Summary: This sermon looks at the Parable of the Lost Coin

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The Lost Coin

Luke 15:8-10

When my son Luke was a toddler, my wife and I took him to the beach in Gulf Shores, AL. We had a wonderful time but finally check out day arrived. I was in the kitchen packing up all of the refrigerator items when I heard my wife cry out, “I can’t find my wedding ring?” Well, that started a search of the condo. We retraced her steps. We look all over the bathroom where she said she had set it down. We checked the bedside table and on the floor all around it and still it was not in sight. We then systematically began to take the condo apart, first the bedroom with moving the dresser and dismantling the bed, then the living room with removing every cushion on the coach and chairs and then lifting them up and searching under and behind them. We unpacked all of our clothes only to find nothing. As we searched without any progress, we became more and more frantic. Half an hour passed, then an hour, an hour and a half and at the end of the second hour, we started to talk about making an insurance claim. Regret and sorrow began to fill us. But then my wife realized there was one place we had not looked. We had brought all of Luke’s toys in a cardboard box. As we prepared to leave, we told him to put all of his toys back in the box. Giovanna and I ran over to it and turned it upside down, dumping everything out and in the bottom of the box, we saw it. We screamed out in joy and breathed the largest sigh of relief of our lives. Apparently, Luke had grabbed the ring off the bathroom counter all in an effort to help pack as we got ready to leave.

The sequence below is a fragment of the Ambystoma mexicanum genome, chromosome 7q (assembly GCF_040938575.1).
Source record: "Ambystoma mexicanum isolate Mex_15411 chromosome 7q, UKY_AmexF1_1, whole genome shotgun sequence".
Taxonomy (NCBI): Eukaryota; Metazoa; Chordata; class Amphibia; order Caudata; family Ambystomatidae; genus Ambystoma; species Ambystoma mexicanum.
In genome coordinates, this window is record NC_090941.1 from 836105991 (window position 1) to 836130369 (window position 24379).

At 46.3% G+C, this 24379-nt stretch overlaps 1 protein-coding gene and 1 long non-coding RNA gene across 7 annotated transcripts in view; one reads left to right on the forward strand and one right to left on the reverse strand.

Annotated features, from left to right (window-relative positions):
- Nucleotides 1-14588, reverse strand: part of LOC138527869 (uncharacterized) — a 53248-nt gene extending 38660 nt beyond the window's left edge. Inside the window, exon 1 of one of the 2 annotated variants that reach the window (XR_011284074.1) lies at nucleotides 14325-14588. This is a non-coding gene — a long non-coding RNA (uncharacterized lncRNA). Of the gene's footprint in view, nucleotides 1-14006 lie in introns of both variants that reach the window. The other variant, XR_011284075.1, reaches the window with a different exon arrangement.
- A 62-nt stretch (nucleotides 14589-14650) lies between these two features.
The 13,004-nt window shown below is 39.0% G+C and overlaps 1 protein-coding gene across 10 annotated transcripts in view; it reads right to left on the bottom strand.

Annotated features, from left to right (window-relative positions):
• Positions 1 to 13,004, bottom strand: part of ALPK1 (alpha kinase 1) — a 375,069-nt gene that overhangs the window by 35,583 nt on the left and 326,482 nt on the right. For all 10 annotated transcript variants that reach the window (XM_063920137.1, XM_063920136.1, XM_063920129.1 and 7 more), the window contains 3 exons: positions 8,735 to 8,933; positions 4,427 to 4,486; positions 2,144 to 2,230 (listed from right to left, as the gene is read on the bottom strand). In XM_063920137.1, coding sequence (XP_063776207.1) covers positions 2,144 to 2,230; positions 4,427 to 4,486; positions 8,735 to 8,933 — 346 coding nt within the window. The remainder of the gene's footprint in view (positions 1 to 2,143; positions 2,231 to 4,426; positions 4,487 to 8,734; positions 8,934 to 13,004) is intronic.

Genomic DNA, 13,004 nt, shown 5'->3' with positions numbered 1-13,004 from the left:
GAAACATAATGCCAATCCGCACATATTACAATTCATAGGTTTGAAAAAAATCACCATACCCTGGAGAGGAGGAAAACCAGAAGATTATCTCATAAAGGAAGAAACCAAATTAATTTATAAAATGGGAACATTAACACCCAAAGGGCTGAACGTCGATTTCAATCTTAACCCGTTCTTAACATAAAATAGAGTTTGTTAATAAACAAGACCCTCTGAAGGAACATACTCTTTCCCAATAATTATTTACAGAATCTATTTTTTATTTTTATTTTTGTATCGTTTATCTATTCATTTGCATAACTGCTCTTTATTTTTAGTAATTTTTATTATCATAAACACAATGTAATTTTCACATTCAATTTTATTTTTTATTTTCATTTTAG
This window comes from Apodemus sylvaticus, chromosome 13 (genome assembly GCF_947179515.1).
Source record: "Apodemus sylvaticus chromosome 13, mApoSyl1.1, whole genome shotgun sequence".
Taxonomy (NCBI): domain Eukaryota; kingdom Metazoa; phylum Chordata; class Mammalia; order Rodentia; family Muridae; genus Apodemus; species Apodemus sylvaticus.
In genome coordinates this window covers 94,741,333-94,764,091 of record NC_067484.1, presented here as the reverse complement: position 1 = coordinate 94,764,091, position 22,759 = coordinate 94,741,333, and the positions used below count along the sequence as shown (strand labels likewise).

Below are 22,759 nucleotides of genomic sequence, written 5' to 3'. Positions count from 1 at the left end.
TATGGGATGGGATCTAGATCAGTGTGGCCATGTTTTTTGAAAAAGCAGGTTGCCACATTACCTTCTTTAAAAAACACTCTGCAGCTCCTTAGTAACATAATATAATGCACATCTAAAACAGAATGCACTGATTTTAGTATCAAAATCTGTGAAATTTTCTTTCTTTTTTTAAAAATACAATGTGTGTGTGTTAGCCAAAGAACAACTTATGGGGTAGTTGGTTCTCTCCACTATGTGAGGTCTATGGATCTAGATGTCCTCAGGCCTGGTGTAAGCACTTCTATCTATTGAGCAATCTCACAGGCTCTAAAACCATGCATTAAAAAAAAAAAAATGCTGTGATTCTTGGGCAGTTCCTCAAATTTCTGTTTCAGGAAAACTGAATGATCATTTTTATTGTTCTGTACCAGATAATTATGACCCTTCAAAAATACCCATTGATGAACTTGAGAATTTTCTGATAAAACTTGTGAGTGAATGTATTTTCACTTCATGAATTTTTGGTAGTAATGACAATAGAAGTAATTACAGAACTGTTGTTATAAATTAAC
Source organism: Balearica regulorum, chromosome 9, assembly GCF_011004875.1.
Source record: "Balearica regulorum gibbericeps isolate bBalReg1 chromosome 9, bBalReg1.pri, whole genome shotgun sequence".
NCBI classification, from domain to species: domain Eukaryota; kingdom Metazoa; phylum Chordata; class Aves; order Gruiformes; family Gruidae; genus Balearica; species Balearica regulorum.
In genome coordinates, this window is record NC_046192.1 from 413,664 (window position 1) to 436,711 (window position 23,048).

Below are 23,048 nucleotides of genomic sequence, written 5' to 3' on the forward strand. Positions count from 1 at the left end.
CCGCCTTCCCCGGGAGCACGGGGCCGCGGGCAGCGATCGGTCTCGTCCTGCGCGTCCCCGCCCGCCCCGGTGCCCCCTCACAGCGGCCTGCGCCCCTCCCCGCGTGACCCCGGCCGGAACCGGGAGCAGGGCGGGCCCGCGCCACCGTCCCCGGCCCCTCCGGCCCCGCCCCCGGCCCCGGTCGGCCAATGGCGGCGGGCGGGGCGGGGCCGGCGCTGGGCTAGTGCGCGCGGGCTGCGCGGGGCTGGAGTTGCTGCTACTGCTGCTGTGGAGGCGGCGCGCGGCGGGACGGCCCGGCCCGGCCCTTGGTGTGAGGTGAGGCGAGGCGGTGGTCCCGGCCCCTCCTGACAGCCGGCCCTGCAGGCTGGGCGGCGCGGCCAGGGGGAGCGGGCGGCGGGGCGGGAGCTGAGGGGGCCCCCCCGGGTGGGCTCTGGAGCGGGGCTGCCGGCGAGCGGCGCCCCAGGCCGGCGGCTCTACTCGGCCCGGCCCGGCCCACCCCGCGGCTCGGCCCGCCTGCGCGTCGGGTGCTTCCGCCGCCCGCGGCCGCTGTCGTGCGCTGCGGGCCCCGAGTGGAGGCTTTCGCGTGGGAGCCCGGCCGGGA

Have you been there, losing something of great value and worth? As Jesus continues responding to the Pharisees’ charge that He welcomes and eats with sinners and tax collectors, he does so with three parables. The Greek word for "welcomes" literally means to "receive as a friend." This was Jesus’ attitude toward those who were lost in sin, to befriend them and love them back to God, vastly different from the Pharisees’ view of such people. In Jesus’ day, to eat with someone was more than sharing a meal together. It was a convenantal experience, meaning that once you shared a meal with someone, you were bound to them in relationship. If they were ever in need of help, you had to come to their assistance. So the Pharisees were careful with who they broke bread with. They didn’t want to become unclean. But Jesus? He ate with anyone and everyone, including the worst of the worst in the Pharisees eyes, tax collectors and sinners. The Pharisees sought to live pure and holy lives by following the letter of the Law. By Jesus’ time, they had become more critical of others who didn’t live like them or believe like them. They assumed an “us vs. them” mentality, calling those who disagreed with them “outsiders,” now including Jesus. But this is why Jesus came and for whom Jesus came. From the Pharisee’s perspective, Jesus was not seeking to live a pure and holy life because of who he associated with.

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